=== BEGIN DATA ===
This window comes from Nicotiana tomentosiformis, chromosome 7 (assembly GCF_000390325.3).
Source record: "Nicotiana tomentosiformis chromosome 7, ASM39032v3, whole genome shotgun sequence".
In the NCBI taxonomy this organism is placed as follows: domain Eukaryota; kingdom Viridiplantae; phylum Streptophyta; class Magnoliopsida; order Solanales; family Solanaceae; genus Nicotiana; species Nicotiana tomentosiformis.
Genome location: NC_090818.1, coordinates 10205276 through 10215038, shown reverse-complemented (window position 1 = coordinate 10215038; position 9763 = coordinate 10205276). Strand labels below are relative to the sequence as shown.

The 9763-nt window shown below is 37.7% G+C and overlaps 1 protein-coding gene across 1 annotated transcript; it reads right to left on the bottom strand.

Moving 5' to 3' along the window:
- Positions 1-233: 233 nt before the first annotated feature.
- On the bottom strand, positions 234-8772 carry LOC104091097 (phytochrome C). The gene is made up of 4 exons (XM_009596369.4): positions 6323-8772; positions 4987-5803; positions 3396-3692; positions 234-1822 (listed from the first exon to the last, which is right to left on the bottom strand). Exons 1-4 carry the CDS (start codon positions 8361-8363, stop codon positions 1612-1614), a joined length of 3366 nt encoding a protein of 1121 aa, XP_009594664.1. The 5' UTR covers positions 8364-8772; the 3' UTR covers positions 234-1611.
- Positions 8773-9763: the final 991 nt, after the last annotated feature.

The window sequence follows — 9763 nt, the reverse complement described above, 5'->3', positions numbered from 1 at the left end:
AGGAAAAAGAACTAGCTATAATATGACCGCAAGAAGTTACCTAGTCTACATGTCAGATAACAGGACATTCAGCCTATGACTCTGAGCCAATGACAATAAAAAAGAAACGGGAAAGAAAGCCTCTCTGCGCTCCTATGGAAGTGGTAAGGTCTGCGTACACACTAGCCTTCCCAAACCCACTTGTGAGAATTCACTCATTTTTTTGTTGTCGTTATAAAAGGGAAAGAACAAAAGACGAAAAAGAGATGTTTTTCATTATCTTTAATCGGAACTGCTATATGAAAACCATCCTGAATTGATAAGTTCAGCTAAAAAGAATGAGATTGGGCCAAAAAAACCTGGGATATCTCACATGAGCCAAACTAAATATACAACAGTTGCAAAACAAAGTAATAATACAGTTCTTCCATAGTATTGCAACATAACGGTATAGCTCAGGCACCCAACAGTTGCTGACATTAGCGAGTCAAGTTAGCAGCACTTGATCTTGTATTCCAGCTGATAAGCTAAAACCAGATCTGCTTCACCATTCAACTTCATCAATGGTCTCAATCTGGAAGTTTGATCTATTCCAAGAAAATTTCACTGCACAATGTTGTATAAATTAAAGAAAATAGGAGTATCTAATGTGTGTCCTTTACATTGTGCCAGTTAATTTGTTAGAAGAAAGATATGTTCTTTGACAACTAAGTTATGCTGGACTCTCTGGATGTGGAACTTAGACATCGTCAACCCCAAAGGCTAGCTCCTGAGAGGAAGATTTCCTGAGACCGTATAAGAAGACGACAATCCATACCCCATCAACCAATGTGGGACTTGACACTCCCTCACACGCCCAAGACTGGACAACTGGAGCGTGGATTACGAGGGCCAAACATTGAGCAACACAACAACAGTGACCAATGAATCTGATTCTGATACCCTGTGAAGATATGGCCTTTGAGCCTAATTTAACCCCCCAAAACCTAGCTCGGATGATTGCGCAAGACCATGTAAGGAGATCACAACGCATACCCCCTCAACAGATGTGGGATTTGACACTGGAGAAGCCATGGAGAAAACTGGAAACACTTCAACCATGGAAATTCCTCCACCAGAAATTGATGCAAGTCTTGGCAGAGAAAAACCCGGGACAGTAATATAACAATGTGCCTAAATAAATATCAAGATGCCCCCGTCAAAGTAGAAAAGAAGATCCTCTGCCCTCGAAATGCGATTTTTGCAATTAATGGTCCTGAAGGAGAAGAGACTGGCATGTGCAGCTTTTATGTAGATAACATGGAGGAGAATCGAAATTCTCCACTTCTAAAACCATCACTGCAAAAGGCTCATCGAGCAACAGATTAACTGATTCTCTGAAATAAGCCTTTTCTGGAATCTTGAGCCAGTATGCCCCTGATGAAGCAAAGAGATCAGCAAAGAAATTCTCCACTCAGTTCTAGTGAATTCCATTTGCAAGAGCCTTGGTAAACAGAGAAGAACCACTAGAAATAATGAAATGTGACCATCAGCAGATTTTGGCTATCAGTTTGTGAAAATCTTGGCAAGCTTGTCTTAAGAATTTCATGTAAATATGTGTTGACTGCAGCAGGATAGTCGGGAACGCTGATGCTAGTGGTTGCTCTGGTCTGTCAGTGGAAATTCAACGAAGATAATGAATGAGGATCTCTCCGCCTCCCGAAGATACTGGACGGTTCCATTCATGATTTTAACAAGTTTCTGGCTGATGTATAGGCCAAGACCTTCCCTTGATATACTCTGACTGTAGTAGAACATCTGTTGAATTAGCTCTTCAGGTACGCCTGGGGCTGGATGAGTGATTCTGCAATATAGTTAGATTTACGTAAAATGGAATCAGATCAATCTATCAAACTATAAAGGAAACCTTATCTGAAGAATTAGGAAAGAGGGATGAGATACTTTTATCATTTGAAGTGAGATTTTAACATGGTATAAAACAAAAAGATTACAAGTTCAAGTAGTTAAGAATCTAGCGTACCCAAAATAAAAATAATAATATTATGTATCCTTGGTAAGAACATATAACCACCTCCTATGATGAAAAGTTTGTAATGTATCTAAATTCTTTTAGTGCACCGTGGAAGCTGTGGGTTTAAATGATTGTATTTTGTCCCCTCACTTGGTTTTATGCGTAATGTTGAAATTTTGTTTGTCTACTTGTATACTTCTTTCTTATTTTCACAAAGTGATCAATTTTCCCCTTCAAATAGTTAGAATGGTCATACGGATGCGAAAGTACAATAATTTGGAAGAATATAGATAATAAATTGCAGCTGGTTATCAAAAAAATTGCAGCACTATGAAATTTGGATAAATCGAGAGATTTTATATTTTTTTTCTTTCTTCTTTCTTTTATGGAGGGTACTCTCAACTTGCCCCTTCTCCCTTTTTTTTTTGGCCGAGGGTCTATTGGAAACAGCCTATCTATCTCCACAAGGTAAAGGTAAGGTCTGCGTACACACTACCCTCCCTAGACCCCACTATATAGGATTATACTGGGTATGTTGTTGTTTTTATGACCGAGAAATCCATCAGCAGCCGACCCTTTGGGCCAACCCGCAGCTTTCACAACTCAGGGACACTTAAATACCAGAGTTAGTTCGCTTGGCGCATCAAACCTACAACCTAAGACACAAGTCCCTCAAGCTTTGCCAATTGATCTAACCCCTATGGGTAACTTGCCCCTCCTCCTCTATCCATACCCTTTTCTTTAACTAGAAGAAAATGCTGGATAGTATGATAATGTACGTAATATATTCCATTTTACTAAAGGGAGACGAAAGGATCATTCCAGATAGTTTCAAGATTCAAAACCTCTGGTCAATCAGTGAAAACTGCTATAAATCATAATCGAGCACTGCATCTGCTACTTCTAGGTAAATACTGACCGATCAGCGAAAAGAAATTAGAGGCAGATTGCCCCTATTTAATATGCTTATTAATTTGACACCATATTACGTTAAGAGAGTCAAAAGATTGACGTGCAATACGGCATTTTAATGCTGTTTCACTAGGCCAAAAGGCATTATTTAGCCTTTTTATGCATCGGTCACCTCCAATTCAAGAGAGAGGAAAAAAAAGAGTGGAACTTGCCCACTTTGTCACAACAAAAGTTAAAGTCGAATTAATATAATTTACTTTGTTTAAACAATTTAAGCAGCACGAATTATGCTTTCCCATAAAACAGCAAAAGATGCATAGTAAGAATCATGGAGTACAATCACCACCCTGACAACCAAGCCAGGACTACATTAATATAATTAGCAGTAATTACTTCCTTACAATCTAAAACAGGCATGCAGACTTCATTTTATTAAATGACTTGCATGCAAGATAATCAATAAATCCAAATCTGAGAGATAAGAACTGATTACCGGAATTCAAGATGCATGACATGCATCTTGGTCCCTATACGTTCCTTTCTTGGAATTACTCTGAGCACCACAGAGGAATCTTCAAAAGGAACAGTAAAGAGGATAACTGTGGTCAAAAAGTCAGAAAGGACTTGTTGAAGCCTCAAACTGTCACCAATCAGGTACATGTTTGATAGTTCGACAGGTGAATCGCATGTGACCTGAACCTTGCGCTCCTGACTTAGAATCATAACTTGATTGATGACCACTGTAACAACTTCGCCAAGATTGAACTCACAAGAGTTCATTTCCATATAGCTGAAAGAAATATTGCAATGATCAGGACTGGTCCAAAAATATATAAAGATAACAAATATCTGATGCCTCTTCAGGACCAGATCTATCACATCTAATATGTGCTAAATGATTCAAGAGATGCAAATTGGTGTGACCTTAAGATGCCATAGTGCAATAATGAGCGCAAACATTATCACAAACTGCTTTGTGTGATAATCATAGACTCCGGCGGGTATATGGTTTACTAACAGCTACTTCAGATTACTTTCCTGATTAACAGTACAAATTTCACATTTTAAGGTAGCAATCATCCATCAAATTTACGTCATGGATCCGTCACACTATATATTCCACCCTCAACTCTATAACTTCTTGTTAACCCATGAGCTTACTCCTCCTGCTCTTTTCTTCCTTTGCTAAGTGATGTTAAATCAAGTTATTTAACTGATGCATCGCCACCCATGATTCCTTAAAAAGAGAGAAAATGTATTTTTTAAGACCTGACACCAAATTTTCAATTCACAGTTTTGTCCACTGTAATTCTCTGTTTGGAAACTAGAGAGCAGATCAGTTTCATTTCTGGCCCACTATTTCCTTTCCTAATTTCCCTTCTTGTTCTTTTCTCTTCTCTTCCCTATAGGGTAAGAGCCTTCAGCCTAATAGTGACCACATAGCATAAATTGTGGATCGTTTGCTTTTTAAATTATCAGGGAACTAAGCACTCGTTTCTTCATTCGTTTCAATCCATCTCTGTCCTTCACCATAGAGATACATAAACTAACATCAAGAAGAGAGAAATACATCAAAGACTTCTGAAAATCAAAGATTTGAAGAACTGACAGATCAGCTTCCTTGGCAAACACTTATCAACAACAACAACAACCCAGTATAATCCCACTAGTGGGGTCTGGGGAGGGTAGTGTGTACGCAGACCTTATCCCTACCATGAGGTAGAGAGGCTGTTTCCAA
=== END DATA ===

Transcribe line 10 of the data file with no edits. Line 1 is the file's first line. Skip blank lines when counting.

The window sequence follows — 9763 nt, the reverse complement described above, 5'->3', positions numbered from 1 at the left end: